Ice Harvest, The
United States, 2005
U.S. Release Date:
R (Violence, Profanity, Sexual Situations, Nudity)
Theatrical Aspect Ratio:
John Cusack, Billy Bob Thornton, Connie Nielsen, Oliver Platt, Randy Quaid, Mike Starr
Richard Russo & Robert Benton, based on the novel by Scott Phillips
There are those, including the distributor, who would like audiences to believe that The Ice Harvest is a comedy. At first glance, that's not so hard to accept. After all, director Harold Ramis was one of the Ghostbusters co-writers and scored a big hit with Groundhog Day. But Ramis' funniest work is at least a decade behind him and, while The Ice Harvest has moments of dark, macabre humor, it's pretty much a straightforward film noir tale. You may laugh, but it won't be often or with much gusto. This is strictly B-movie fare. It tries to do some of the same things as Kiss Kiss Bang Bang and suffers as a result of the comparison.
Our hero is a loser lawyer by the name of Charlie Arglist (John Cusack). Charlie isn't a very nice person, but since he's played by an actor everyone likes, we tend to overlook Charlie's least appealing characteristics (such as the disdain with which he treats his children). Partnered with Vic (Billy Bob Thorton), who has the guts Charlie lacks, the sad-sack attorney figures out how to steal $2 million from his boss, Bill Guerrard (Randy Quaid), on Christmas Eve. After the deed is done, all he and Vic have to do is go their separate ways for a few hours, meet up at 1:00 am, split the money, and ride off into the sunset. Charlie would like to take along his idea of the perfect woman, strip joint owner Renata (Connie Nielsen), but that would mean telling her more than is wise. Meanwhile, one of Bill's enforcers (Mike Starr) has arrived in town and is asking questions about Charlie and Vic. And Charlie's footsteps are dogged by his drunk best friend, Pete (Oliver Platt), who wants nothing more than to spend Christmas with his buddy (rather than his wife, who happens to be Charlie's ex).
This being film noir, there are plenty of murders, script contortions, red herrings, and double-crosses. It's hard to say whether the ending is "happy" or not - it depends on how you define the word, and I won't go into detail here. There are some laughs to be had, but this is a mismatch for Ramis, whose forte has never been dark material. It's hard to say whether Joel and Ethan Coen could have had more success with the script, but the result would have been more interesting. The Ice Harvest lacks the comic momentum necessary to make it more memorable than a run-of-the-mill thriller.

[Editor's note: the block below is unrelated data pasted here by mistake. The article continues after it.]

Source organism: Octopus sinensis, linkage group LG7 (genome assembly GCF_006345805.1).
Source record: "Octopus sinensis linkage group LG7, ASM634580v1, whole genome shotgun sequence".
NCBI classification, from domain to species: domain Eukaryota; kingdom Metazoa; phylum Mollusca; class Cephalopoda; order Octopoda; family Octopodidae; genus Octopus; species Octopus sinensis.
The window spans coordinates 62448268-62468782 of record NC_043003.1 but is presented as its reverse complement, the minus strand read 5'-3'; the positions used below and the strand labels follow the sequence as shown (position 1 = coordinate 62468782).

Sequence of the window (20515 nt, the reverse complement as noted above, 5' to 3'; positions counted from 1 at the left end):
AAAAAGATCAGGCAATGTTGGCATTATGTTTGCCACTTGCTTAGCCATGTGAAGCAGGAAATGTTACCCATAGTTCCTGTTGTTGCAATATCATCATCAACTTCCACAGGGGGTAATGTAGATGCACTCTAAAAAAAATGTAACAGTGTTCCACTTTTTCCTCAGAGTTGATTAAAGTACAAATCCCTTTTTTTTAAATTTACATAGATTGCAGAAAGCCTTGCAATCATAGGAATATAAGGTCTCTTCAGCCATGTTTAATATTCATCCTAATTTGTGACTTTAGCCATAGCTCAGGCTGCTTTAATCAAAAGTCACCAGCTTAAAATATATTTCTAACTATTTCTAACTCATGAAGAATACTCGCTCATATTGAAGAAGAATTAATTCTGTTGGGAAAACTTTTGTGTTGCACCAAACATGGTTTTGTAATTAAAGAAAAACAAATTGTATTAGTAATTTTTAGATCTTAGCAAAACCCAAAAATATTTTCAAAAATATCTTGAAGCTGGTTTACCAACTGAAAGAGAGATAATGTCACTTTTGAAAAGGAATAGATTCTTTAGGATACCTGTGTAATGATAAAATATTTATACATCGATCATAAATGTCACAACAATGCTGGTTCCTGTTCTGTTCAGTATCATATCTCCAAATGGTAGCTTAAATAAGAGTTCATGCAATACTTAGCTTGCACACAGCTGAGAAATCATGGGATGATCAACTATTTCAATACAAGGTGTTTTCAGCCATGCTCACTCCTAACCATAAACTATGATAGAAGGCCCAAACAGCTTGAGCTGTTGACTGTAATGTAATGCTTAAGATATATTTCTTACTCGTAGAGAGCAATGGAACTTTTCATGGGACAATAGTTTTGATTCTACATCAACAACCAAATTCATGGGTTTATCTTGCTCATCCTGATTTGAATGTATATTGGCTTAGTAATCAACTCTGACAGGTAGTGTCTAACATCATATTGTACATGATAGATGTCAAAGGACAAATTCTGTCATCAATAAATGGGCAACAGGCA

I have seen the movie compared to Bad Santa, but it's an inappropriate comparison. There are three superficial similarities - the Christmas setting, a rogues' gallery of characters, and the presence of Billy Bob Thornton - but the films are radically different in tone, intent, and storyline. Kiss Kiss Bang Bang is a closer match, although that film is better and more energetic. For anyone on the lookout for a holiday-themed motion picture, this probably isn't going to scratch the itch.
Can it still be said that John Cusack possesses "boyish charm," even though he's in his 40th year on earth? He makes Charlie identifiable. On the surface, he's an unappealing guy, but Cusack gives him enough likeability that we find ourselves rooting for him. Billy Bob Thornton does his usual schtick - the amoral thug with flashes of charm and a heart of lead. Connie Nielsen is miscast as the femme fatale (originally, the role was ticketed for Monica Bellucci). She's not all that interesting or sexy. Randy Quaid, playing against type (he's not a buffoon), adds a jolt of energy, but he doesn't show up until late in the movie. Oliver Platt does a good job portraying a drunk, but a little bit of this kind of character goes a long way, and I found myself wishing he would fall face-down in a gutter somewhere and stay there.
The Ice Harvest has a short running time of 88 minutes. Despite its brevity, it seems padded, with all sorts of irrelevant scenes and dead-end subplots taking up time. It's hard to figure out who the target audience is, since serviceable-yet-unremarkable B-movies rarely do much business. Next time, Ramis should work to his strengths, and film noir isn't one of them. The Ice Harvest will have melted away long before the turkey leftovers are polished off.